[Let’s Study: Yggdrasill] Part 4: Sample Combat or, Ivar and Sigurd Try To Kill Each Other.

Posted: August 6, 2012 by pointyman2000 in Articles, Let's Study, Roleplaying Games, Yggdrasill
Tags: , , ,

Today we’re starting out the week with a study of Yggdrasill’s combat system. For the purpose of this sample combat we’ll be using the character we built last week, the Berseker that we’ll call Ivar from this point forward.

Let’s do a quick recap of Ivar’s character sheet:

Ivar Olafson

Runes: Fehu (-), Algiz (+), Ehwaz (+)

Body: Strength 3, Vigour 3, Agility 2
Mind: Intellect 1, Perception 2, Tenacity 3
Soul: Charisma 1, Communication 2, Instinct 2

HP: 41
Reaction: 5
Physical Defense: 7
Mental Defense: 6
Movement: 5
Encumbrance: 9

Furor: 8d10

Gifts: Savage Warrior, Iron Body
Weakneses: Cold

7 Athletics
7 Dodge
7 Intimidation
7 Survival
7 Long Weapons (long swords & axes and such)

Defense feats:

  • Leap of the Lynx (level 1)

Utility feats:

  • Bloodthirsty Howl (level 1)
  • Quick as Lightning (level 1)

Attack Feats:

  • Impetous Charge (level 1)


  • War Axe: Damage Bonus +9, Hit Points 10, Encumbrance 2
  • Leather Vest: Armor Value: 2, Encumbrance 0

As for his opponent, let’s put him up against one of the sample characters from the book: Sigurd the Hirdman. With both of them starting off as new characters, it’ll be an even match.

For the sake of this exercise, let’s assume that Ivar and Sigurd have gotten into an argument that can only be resolved by violence.


The two men square off against each other, bearing their weapons. Sigurd brandishes his long sword, while Ivar tightens his grip on his war axe.

To determine initiative, the players for both characters roll 1d10 + Reaction score. Ivar get a 3, and Sigurd a 4.

Ivar’s Reaction is a 5, for a total of 8
Sigurd’s Reaction is a 5 as well, for a total of 9.

Sigurd wins initiative and acts first.


Sigurd makes the first move, acting a fraction of a second faster than Ivar. Sigurd is well aware of Ivar’s nature as a Berserker and opts to use his Stun Attack Feat, taking a -3 penalty to his attack in hopes of rendering Ivar incapable of counterattacking this round.

In order to do so, Sigurd plays it safe an opts to use a Classic Attack, which relies on his Agility score to hit, and at no further penalties beyond the -3 of the Stun Attack Feat. All attack rolls are Characteristic + Skill against a Success Threshold of 14 + the opponent’s Physical Defense.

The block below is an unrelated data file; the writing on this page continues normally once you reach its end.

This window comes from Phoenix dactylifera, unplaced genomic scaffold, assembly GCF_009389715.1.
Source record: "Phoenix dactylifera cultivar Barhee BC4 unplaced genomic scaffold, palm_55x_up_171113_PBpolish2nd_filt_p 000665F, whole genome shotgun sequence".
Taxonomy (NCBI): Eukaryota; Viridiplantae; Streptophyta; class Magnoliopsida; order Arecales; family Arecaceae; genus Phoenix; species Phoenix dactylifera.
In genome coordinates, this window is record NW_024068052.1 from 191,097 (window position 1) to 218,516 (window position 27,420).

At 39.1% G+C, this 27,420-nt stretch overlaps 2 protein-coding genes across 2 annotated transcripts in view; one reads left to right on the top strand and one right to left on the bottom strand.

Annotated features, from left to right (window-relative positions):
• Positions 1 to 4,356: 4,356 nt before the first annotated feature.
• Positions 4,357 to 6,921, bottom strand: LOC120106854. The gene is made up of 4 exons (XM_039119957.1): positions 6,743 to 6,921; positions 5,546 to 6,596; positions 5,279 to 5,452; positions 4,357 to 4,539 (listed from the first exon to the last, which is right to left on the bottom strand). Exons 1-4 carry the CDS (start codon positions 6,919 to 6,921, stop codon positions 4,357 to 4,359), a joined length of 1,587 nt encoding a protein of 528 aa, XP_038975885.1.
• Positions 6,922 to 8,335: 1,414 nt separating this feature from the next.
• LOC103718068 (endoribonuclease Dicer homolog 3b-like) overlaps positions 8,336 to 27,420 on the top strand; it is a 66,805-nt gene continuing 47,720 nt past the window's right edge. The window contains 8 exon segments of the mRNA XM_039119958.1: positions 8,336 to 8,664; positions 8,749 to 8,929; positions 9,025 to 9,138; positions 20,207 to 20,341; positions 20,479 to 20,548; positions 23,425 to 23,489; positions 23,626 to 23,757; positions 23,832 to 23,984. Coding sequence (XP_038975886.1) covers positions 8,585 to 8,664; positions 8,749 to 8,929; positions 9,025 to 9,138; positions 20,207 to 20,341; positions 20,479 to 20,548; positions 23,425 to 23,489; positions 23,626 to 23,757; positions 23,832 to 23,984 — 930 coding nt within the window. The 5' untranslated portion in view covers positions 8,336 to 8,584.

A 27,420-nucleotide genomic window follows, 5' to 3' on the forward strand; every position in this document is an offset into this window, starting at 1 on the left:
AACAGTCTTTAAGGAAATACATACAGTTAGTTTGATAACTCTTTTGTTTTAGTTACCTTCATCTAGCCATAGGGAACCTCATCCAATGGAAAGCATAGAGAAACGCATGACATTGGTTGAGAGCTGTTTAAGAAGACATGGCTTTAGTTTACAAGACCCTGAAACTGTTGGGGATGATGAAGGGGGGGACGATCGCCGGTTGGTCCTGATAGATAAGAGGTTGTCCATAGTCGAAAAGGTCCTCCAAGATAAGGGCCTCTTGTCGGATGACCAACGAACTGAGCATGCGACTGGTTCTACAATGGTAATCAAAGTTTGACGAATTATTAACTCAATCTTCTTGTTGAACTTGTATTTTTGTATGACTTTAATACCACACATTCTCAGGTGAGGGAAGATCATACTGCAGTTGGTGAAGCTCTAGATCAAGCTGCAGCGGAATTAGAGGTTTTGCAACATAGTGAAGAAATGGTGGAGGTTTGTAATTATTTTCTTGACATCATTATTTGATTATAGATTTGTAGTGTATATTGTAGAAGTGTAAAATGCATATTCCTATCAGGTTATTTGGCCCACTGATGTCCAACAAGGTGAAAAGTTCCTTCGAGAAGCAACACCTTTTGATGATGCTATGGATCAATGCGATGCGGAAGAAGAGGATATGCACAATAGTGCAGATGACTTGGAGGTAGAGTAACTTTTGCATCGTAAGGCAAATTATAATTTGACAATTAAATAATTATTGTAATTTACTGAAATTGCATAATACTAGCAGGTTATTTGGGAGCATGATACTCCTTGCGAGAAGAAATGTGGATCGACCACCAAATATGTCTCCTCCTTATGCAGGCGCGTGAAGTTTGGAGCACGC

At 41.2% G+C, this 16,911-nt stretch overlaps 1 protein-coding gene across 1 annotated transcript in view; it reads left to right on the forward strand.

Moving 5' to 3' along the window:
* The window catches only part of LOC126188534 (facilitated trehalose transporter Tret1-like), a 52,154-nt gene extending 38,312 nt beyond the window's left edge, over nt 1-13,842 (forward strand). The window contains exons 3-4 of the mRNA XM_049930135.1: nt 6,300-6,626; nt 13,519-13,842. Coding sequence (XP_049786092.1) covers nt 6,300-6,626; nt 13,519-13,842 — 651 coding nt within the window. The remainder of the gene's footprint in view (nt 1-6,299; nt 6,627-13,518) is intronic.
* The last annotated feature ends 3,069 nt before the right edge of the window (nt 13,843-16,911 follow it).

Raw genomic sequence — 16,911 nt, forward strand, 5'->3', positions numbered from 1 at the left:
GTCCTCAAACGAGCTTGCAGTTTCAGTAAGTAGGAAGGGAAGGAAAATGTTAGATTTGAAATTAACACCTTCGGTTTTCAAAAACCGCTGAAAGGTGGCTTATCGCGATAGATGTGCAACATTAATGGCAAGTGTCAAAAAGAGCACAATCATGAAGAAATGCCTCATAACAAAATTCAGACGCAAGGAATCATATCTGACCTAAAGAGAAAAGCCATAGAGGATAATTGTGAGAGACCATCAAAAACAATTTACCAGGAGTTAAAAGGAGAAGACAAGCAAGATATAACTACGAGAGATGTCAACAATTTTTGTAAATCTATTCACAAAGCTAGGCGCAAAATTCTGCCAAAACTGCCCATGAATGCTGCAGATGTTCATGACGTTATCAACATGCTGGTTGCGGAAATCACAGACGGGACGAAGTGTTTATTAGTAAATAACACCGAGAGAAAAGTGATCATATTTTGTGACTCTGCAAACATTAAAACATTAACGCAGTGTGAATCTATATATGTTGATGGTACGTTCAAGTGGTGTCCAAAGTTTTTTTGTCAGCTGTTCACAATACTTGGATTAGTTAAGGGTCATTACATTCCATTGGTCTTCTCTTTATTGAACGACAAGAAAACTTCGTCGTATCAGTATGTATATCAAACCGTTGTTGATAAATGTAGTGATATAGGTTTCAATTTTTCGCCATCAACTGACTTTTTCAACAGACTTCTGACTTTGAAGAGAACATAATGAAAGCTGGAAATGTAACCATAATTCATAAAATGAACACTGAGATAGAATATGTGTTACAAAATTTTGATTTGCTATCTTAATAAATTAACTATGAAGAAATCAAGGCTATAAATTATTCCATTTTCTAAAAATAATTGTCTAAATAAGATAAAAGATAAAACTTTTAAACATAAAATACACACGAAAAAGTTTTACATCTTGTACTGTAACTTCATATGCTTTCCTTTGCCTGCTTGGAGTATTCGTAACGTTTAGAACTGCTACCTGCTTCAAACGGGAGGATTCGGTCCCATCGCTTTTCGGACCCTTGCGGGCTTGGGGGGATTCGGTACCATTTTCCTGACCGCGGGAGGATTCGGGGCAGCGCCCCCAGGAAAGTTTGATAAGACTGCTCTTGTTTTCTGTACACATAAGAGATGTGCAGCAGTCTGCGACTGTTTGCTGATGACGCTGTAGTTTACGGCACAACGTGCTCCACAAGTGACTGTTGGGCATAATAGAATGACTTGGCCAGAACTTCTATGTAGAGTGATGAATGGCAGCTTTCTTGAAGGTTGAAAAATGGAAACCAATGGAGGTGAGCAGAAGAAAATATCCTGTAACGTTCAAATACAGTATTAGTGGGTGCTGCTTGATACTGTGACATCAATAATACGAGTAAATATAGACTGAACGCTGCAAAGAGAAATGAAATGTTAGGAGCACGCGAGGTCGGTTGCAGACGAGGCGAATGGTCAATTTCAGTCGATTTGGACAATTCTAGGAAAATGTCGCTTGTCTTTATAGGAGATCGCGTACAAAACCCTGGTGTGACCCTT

Therefore, Sigurd has to roll his 2 Agility dice then adds his Weapon Skill of 7 with Long Weapons against a Success Threshold of 14 + Ivar’s Physical Defense of 7.

Sigurd rolls a 3 and a 4 for a total of 7, adding his skill for a total of 14, and reduces that value by 3 due to his attempt to use the Stun Attack Feat for a final value of 11. Unfortunately, this isn’t enough to score a 21, which Sigurd needs to hit.

Sigurd has spent his Primary action on the attack, but misses, his long sword swinging wildly as Ivar moves out of the way with surprising speed.

Ivar’s action comes up next, and the Berserker decides to spend his Primary action on an attack against Sigurd. Ivar has little in the way of patience in battle and decides to go all out. Unfortunately, given the fact that they’re so close together in this fight already, Ivar doesn’t have the room to use his Impetuous Charge gift.

Ivar chooses to make a Devastating Attack on Sigurd. This form of attack inflicts a penalty to the attack equal to Ivar’s strength, but if it hits, Ivar triples the additional strength damage from the blow.

[Strange, at this point the Power Attack description says that the dice roll is a Power+combat skill test, but I’m pretty sure there isn’t a Power stat anywhere. For the sake of this combat example I’m assuming they meant Strength]

Ivar also opts to go into a state of battle furor. He spends 2 of his 8 Furor dice to bolster this attack.